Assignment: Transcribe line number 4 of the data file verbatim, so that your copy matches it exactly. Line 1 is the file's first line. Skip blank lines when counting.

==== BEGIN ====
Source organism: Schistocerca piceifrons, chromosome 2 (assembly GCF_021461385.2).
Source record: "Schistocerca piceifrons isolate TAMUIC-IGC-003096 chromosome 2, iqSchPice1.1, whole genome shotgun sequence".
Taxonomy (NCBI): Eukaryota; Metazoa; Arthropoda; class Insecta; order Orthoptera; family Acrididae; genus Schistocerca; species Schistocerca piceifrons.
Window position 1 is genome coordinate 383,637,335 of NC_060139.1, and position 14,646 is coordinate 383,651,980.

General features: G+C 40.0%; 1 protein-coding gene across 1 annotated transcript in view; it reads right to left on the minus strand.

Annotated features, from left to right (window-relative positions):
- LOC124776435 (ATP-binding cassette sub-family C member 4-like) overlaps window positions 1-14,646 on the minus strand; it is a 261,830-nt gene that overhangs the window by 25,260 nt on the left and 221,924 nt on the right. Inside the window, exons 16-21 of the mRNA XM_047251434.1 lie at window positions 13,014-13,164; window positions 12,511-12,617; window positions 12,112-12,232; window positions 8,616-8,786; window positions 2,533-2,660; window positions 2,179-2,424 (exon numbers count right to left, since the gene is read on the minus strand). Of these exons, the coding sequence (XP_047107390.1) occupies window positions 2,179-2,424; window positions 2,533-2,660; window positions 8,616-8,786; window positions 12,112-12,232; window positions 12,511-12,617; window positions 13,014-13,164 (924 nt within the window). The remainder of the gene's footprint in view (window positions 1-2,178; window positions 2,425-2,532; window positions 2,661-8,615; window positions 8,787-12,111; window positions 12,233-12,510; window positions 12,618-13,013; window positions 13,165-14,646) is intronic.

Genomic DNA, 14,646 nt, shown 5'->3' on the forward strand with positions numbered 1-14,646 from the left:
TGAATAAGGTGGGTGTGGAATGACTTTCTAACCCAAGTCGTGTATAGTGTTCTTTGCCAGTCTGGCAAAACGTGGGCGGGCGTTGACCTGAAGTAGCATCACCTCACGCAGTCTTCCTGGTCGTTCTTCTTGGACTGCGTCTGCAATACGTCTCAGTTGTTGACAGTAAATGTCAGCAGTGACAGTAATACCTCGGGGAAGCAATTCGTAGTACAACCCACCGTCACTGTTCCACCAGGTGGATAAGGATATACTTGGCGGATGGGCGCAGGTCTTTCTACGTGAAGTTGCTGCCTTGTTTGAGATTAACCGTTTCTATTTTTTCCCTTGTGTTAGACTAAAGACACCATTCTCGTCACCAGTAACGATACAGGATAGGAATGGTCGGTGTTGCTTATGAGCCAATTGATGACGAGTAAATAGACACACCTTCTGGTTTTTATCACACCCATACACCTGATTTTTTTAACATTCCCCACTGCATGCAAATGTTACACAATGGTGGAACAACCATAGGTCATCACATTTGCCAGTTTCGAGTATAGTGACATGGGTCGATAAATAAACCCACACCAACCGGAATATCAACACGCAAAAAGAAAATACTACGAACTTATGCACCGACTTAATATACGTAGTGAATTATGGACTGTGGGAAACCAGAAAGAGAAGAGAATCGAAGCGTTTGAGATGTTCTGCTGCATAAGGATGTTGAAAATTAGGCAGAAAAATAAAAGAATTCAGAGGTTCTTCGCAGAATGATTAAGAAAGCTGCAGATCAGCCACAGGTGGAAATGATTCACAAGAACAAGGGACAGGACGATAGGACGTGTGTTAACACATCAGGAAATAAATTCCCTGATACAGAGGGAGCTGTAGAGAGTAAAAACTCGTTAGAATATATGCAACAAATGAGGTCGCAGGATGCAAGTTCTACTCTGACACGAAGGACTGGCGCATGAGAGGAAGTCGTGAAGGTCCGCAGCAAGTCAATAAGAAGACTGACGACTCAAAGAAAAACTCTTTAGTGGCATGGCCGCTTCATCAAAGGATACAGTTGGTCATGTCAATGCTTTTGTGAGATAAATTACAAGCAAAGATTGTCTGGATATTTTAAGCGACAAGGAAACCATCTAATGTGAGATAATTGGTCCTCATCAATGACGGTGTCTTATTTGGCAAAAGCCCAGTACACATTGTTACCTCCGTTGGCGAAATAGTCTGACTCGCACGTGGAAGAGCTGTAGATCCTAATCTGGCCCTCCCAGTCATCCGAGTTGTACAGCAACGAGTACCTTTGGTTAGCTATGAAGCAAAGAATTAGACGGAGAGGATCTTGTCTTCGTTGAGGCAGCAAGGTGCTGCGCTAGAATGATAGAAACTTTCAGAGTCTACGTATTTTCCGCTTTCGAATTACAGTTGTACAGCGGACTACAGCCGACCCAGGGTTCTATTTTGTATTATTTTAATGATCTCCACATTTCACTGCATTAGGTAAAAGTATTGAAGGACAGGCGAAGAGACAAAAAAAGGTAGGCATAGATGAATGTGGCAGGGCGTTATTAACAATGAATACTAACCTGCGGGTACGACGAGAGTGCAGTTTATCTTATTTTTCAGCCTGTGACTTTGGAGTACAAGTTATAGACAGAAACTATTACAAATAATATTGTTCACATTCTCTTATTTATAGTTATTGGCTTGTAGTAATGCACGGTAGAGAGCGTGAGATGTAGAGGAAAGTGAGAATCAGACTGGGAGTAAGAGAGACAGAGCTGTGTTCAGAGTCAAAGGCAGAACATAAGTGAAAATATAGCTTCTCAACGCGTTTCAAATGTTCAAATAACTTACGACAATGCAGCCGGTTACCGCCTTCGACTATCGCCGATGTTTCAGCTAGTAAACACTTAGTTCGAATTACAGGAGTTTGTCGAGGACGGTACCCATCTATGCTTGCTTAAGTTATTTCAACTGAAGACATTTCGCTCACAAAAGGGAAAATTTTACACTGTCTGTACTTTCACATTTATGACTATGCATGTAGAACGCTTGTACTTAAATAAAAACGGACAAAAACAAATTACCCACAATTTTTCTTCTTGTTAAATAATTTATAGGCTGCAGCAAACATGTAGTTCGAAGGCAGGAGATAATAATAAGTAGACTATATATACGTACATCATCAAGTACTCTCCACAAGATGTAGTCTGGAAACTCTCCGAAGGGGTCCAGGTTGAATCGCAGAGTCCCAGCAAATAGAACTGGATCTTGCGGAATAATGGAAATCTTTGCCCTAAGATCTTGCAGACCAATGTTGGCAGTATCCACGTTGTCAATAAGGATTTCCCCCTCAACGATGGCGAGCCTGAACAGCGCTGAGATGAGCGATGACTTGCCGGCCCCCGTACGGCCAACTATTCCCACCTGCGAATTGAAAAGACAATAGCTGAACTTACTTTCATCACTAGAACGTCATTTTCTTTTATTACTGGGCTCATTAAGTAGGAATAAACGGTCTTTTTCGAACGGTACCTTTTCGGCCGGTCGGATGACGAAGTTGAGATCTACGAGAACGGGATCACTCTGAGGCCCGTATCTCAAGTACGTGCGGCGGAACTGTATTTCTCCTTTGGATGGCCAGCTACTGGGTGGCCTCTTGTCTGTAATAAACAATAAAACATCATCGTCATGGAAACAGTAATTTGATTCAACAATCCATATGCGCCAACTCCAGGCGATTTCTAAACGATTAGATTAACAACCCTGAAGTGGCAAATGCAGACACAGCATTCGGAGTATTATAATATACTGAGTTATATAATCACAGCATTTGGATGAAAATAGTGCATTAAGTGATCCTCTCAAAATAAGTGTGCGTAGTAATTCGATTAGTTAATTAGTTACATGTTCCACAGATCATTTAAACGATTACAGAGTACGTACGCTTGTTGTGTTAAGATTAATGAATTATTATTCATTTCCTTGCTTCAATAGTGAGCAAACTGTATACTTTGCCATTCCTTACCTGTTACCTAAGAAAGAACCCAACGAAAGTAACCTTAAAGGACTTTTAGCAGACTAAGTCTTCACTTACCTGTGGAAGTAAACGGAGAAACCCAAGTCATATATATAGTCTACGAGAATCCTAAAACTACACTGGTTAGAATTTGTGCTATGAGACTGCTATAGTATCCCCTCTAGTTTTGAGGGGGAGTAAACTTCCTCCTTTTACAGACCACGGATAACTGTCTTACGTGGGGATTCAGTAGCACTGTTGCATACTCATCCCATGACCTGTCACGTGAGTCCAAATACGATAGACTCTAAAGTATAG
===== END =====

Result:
Window position 1 is genome coordinate 383,637,335 of NC_060139.1, and position 14,646 is coordinate 383,651,980.